The Japanese Manufacturer’s decision to field at third car at the Le Mans 24 Hours could come back to bite them in the ass – can Toyota recoup their losses?
In an effort to increase its performance and competitiveness in the Le Mans 24 Hours, Toyota has opted to fund and field a third Le Mans car. While at first glance it may look like Toyota made it rain on the team like your “cool” uncle Jerry does at the fine young ladies at a local gentleman’s establishment, Toyota Motorsport GmbH Technical Director Pascal Vasselon admitted that the reality was far less dramatic and grim than that:
“We have had to manage within our budget frame – we did not get more budget,
We have reduced some development items without hurting our performance target achievement and, at the same time, taking some financial risks.
If we have a couple of accidents, for example, we will be in financial trouble and we would have to make a drastic saving at some point.” – Pascal Vasselon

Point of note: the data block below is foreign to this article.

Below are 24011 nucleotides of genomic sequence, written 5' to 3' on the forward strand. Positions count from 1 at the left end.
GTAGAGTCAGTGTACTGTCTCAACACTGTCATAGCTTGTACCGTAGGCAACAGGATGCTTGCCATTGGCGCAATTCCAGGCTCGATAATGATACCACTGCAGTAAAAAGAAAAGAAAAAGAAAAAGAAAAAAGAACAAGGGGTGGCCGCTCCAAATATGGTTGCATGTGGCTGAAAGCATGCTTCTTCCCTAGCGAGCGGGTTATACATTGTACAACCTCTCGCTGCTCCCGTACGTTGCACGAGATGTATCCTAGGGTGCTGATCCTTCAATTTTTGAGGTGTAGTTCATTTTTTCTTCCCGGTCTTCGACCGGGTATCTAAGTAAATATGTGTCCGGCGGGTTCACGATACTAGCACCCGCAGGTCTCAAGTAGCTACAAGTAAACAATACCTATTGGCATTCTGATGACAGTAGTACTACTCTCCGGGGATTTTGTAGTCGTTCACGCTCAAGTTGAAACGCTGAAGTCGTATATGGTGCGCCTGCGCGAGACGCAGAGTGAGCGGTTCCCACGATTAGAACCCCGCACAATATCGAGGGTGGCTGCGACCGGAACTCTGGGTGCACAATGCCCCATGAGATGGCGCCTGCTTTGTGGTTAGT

For a team to undertake such a risk would speak chiefly to one of two things:
A) They are drinking some of that special punch.
B) They have the utmost confidence in their drivers.
Since we can safely rule out A, signs begin to point firmly at B. Supporting evidence of such a claim can also be found in Vasselon’s comments on how close the team came to victory only to suffer defeat at the hands of reliability issues:
“If you look at the past three years, two times we were in a position to win Le Mans and two times we have had exactly the same scenario with one car having an accident and the second one having a one-off reliability issue. The same scenario twice in three years pushes you strongly towards having the third car.” – Pascal Vasselon.
Toyota projects the utmost confidence when asked about their decision, but only the resulting attempts at the Le Mans 24 Hours will show if this was a smart investment or a lemon.